Governor Tom Wolf announced Pennsylvania businesses will see a reduction in their unemployment compensation (UC) tax rates, saving an estimated $552 million this year. The Department of Labor & Industry eliminated the 1.1 percent UC tax rate interest factor effective January 1, 2020. This is the lowest UC tax rate on record since 1979.
“We are continuing our efforts to drive down the cost of doing business in Pennsylvania,” said Governor Wolf. “Lowering the UC tax rate will help business owners invest in their own company and workforce to create more jobs, while also maintaining fair benefits for workers who lose their job through no fault of their own.”
Today’s rate cut announcement comes following completion of repayment of Pennsylvania’s unemployment UC bond debt on January 1, 2020. Act 60 of 2012 included provisions for refinancing Pennsylvania’s federal loans for UC through the sale of bonds to obtain the lowest possible rate of interest. The 1.1 percent interest factor was assessed for businesses from 2013 to 2019 to repay the UC bonds. This refinancing of Pennsylvania’s UC debt saved employers approximately $57 million in interest costs.
“This is a good day for Commonwealth job creators, who pay some of the highest unemployment compensation taxes in the country,” said Gene Barr, President and CEO, Pennsylvania Chamber of Business and Industry. “The Great Recession put the state’s UC Fund in financial crisis, threatening this important program and forcing us to borrow billions from the federal government. We were proud to work with a bipartisan coalition of legislators and the Corbett administration to shore up this critical safety net and refinance the federal loan, which employers were still responsible for paying off but under more favorable terms. We are pleased employers can start off the New Year with a lower UC tax rate and thank Governor Wolf for recognizing the need to drive down business costs in PA.”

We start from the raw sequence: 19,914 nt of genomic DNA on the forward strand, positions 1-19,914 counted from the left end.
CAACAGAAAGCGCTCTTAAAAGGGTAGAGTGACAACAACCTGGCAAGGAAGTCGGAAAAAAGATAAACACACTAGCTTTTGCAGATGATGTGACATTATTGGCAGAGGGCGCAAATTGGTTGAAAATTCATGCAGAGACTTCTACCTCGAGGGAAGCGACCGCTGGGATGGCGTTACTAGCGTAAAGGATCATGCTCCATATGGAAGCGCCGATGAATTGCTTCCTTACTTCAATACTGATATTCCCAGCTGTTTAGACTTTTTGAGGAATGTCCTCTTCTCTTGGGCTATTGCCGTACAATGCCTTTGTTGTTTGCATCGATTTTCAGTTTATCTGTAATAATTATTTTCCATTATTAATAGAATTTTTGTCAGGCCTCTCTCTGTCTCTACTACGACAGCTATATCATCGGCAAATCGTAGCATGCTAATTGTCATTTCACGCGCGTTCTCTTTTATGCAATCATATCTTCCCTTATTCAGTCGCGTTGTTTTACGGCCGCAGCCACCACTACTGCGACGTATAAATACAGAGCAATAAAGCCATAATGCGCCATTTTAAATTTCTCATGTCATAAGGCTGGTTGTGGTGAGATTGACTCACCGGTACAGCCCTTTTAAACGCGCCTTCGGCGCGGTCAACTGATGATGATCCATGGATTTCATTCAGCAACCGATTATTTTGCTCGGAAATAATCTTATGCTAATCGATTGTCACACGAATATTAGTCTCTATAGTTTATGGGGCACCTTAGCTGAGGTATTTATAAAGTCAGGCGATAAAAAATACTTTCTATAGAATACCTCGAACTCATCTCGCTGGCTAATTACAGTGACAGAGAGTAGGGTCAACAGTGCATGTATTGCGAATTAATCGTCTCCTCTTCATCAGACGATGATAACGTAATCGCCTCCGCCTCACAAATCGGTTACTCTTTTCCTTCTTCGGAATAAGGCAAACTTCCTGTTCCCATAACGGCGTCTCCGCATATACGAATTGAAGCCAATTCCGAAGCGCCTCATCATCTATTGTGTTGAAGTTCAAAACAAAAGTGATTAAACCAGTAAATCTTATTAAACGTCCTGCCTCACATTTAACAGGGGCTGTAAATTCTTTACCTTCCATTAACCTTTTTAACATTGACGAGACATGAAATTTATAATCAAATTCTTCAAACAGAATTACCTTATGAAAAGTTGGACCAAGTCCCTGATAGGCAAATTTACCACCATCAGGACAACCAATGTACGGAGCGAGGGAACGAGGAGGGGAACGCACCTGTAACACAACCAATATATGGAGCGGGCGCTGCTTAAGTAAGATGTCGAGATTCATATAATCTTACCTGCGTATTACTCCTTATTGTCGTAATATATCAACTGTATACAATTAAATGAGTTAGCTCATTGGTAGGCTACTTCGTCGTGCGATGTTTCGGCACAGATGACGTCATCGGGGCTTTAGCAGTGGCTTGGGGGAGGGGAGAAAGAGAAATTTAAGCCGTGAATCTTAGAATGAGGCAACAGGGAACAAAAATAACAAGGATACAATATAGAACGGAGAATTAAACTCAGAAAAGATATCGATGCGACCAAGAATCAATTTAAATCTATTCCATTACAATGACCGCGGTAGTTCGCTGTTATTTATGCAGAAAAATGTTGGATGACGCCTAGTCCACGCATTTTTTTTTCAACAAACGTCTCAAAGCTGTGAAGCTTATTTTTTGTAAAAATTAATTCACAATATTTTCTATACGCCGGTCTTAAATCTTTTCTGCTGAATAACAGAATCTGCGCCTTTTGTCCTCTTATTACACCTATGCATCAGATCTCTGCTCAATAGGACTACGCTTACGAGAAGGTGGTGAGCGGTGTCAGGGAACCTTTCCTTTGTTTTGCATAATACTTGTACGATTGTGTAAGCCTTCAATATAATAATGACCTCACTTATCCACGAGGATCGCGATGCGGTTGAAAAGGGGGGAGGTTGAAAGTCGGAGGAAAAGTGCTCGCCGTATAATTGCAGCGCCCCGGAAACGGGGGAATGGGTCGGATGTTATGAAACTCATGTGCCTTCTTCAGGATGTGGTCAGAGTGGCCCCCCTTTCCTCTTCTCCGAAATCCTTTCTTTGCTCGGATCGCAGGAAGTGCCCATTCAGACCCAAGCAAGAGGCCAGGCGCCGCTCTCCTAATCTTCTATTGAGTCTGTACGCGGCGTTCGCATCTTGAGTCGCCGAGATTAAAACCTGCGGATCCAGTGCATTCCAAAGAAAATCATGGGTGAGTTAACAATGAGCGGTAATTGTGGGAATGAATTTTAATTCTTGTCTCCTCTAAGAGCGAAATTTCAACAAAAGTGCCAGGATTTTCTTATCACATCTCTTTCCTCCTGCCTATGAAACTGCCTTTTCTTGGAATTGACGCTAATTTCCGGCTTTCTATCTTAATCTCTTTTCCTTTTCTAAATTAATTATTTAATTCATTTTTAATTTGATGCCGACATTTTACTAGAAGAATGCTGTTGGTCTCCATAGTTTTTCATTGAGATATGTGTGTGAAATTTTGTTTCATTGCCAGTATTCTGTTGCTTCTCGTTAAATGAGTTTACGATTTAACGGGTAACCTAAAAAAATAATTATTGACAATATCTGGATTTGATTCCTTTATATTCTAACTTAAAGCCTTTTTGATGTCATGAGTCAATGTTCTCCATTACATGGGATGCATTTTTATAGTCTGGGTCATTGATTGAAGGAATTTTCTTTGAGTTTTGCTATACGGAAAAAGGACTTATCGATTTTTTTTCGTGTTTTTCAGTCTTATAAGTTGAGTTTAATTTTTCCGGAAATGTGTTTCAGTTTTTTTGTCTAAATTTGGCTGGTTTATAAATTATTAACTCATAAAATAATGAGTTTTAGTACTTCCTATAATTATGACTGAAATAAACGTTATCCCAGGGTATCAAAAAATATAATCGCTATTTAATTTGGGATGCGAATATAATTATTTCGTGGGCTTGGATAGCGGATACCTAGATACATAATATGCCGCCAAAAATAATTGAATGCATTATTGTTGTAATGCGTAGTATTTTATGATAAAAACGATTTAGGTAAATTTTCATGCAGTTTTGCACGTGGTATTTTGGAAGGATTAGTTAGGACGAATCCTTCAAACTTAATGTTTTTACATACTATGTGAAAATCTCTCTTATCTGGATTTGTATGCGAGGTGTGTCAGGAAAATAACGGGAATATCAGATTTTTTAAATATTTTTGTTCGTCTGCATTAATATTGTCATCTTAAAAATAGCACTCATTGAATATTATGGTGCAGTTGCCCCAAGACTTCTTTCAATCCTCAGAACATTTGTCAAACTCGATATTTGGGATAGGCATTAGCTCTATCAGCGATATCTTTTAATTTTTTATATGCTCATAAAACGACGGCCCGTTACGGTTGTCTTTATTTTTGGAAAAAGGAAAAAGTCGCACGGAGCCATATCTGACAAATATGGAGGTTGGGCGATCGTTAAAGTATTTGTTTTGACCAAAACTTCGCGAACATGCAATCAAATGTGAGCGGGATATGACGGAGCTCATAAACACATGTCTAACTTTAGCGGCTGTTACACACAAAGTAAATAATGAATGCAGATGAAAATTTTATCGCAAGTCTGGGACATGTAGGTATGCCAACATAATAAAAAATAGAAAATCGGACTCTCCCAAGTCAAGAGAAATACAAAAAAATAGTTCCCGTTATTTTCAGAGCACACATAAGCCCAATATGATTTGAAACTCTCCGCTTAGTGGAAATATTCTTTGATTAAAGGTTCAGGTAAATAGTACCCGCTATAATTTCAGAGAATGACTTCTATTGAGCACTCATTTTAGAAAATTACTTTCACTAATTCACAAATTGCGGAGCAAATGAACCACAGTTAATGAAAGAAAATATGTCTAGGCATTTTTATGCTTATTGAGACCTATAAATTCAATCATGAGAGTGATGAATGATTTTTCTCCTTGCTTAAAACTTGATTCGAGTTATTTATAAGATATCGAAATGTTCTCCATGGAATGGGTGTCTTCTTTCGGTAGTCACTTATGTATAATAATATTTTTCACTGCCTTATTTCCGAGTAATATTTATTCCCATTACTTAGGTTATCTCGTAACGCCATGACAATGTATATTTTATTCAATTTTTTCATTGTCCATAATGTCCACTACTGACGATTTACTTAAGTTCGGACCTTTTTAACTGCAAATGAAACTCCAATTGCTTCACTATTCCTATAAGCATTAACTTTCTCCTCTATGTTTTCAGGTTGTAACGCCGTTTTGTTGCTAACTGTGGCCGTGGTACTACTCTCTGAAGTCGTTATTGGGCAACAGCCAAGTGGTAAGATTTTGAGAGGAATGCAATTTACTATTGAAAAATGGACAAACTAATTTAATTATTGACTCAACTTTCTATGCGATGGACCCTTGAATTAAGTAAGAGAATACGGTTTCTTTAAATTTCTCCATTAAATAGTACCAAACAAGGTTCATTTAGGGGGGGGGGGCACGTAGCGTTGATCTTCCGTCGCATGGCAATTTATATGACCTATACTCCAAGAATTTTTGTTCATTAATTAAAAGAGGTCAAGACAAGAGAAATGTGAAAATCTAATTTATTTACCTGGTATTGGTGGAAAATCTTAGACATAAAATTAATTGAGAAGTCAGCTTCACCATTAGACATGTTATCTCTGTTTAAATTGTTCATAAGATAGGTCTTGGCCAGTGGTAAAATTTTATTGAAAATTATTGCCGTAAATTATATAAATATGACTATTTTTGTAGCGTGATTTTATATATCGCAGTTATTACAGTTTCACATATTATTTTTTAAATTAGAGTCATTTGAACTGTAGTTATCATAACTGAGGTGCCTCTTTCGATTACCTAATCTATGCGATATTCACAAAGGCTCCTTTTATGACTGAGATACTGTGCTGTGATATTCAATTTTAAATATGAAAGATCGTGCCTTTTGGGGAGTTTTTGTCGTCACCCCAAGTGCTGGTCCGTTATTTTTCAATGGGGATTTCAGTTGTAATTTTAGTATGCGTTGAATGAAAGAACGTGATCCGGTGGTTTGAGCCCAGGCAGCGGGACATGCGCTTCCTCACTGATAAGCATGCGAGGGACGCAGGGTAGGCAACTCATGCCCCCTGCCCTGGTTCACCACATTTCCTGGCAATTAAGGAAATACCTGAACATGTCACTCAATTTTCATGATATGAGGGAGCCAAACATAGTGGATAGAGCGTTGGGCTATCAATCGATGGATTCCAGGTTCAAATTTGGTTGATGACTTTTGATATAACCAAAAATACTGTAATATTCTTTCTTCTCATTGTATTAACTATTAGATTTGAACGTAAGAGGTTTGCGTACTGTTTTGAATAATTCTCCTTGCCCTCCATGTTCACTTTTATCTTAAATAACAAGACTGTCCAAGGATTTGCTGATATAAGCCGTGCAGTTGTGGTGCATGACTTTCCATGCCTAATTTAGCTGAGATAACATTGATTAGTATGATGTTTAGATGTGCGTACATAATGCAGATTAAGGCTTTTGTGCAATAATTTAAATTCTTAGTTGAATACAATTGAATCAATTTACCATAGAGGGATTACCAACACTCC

The UC Trust Fund’s solvency is calculated annually to ensure Pennsylvania is prepared for periods of economic downturn. As of July 1, 2019, the fund’s solvency percentage was 181 percent, the highest level since 2001. The fund is considered solvent when its level reaches two and a half times (or 250 percent) the average annual benefit payout over the last three years.
Unemployment compensation provides temporary wage replacement income to qualified workers who have lost their job through no fault of their own. The Unemployment Compensation Law requires covered employers to make contributions into a pooled reserve known as the UC Trust Fund. These contributions are used to pay benefits, for a limited time, to jobless individuals who are able and available for suitable work but continue to be unemployed while looking for another job.